What do you do if a witness to a workplace incident at the centre of a grievance wants to remain anonymous?
Let’s imagine that an employee witnesses her junior colleague being harassed by a very senior manager.
She finds out her colleague had launched a formal grievance and she wants to help her, but she is scared that if she comes forward and describes what she saw, she may face some form of retribution from management, will be a victim of the same type of behaviour, put herself at the centre of gossip or be seen as a tell tale.
From a HR perspective, what can you do to manage the situation?
Acas guidance makes it clear that you should try to avoid anonymising witness statements whenever possible. It should be the exception, rather the rule.
In the rare situations where there are genuine and convincing reasons to warrant anonymity, you need to strike a tricky balance. On the one side, you will want to protect the witness, but on the other side, you need to consider the need for the alleged harasser to understand the allegations that have been made against them.
Here are some main points to remember:
Never promise anonymity
You should not make an ill-judged assurance that if they do come forward, their identity will never be revealed.
If the matter is escalated to an Employment Tribunal, it may be necessary to disclose information relating to the grievance.
Plus, in very small organisations, it may be fairly easy to ascertain who the witness was.
You will need to investigate alleged misconduct, which will involve speaking to any witnesses to gather all the facts. Investigators should be skilled at exploring why the witness is reluctant, putting them at ease and resolving any concerns they have.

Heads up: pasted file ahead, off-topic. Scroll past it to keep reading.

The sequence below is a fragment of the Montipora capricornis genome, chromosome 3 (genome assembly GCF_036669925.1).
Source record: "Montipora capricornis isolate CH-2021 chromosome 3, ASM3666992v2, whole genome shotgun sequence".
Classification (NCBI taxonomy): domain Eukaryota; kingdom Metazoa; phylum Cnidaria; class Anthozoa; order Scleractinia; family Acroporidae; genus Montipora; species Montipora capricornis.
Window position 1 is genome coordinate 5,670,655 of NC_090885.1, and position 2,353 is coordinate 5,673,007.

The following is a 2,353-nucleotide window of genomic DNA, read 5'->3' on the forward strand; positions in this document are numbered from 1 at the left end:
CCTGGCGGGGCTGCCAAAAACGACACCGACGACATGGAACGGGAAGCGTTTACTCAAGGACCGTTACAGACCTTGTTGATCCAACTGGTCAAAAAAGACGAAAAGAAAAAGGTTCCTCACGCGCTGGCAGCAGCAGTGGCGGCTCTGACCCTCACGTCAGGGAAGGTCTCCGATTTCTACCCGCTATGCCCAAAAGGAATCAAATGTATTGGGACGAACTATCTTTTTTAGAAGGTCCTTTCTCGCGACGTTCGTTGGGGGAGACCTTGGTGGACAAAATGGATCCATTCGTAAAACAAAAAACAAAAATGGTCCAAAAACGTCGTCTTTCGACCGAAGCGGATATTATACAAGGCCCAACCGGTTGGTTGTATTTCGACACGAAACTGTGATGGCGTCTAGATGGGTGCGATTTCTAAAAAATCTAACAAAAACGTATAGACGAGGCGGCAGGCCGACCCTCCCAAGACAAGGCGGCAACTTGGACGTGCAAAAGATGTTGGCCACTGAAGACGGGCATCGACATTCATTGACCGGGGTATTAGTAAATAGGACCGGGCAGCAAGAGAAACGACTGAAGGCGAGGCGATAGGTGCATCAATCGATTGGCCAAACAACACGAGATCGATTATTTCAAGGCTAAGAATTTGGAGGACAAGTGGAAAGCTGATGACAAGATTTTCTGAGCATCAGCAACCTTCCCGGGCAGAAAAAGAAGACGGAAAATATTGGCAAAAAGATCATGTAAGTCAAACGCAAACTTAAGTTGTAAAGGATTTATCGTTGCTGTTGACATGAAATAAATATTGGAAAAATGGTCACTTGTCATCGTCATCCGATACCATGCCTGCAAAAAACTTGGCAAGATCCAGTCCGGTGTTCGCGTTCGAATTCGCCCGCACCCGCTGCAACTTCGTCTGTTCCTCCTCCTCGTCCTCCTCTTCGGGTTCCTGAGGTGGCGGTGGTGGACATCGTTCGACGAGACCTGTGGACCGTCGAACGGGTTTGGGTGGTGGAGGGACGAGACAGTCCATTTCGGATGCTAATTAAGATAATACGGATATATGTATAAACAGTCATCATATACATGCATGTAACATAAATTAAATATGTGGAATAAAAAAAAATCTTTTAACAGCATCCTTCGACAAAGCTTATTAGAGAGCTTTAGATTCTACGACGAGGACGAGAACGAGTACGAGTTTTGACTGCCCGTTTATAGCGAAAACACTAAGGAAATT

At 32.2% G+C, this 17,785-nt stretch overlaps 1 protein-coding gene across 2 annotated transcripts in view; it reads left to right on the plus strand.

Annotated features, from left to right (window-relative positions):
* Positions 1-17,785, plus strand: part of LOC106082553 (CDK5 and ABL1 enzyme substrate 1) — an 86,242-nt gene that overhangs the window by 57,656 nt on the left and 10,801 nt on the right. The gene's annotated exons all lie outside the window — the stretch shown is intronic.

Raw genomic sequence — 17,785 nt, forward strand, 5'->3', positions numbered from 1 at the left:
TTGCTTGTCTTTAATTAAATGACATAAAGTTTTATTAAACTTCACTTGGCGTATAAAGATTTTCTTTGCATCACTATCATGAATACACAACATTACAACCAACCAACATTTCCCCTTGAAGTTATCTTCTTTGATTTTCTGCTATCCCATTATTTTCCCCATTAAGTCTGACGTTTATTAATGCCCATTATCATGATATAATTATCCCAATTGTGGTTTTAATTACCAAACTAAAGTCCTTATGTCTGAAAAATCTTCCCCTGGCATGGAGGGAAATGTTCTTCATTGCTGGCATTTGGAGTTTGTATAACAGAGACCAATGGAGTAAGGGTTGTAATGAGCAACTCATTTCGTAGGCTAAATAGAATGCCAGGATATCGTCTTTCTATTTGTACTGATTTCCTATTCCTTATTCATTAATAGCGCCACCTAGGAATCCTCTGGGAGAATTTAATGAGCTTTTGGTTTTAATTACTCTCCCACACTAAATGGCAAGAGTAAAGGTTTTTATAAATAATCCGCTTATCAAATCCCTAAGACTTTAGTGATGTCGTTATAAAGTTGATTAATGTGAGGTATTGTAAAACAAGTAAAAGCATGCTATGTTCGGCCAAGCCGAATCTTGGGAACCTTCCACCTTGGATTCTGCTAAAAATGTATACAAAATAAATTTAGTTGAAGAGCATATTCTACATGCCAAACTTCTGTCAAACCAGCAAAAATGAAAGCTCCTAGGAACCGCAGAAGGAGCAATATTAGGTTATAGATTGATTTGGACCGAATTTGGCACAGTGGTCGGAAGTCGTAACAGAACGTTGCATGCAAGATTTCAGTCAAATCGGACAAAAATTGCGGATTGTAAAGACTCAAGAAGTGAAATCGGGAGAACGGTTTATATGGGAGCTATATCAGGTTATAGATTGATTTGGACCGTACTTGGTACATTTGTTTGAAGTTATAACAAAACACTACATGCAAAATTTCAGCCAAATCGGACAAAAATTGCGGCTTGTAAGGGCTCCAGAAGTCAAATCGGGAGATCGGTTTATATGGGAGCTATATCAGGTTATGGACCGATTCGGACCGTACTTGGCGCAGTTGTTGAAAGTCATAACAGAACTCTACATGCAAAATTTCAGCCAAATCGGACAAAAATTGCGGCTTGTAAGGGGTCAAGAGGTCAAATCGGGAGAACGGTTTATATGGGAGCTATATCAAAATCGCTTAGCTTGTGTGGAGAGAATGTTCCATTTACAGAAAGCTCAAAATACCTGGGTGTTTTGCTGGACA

Check if their version of events is trustworthy
When you are speaking to the witness, it’s important to assess their credibility, corroborate their version with other witnesses, look out for any information that they are not being open about and explore if there are any underlying reason why they would lie or exaggerate the truth.
Remove identifying details
If you do allow anonymity, Acas guidance clearly states that interviews should be carried out and notes should be taken without regard to the need for anonymity.
You should take a written statement from the witness, which can be used in the disciplinary process. The copy that is given to others, such as the accused, should have any identifying details redacted so they cannot ascertain who the witness is.
If the accused raises some concerns which need to be referred to the witness during their disciplinary meeting, you should adjourn the meeting in order to make the necessary enquiries.
It’s a complex area, so if you are dealing with tricky grievances, seek legal advice at the earliest opportunity to get step by step guidance and support.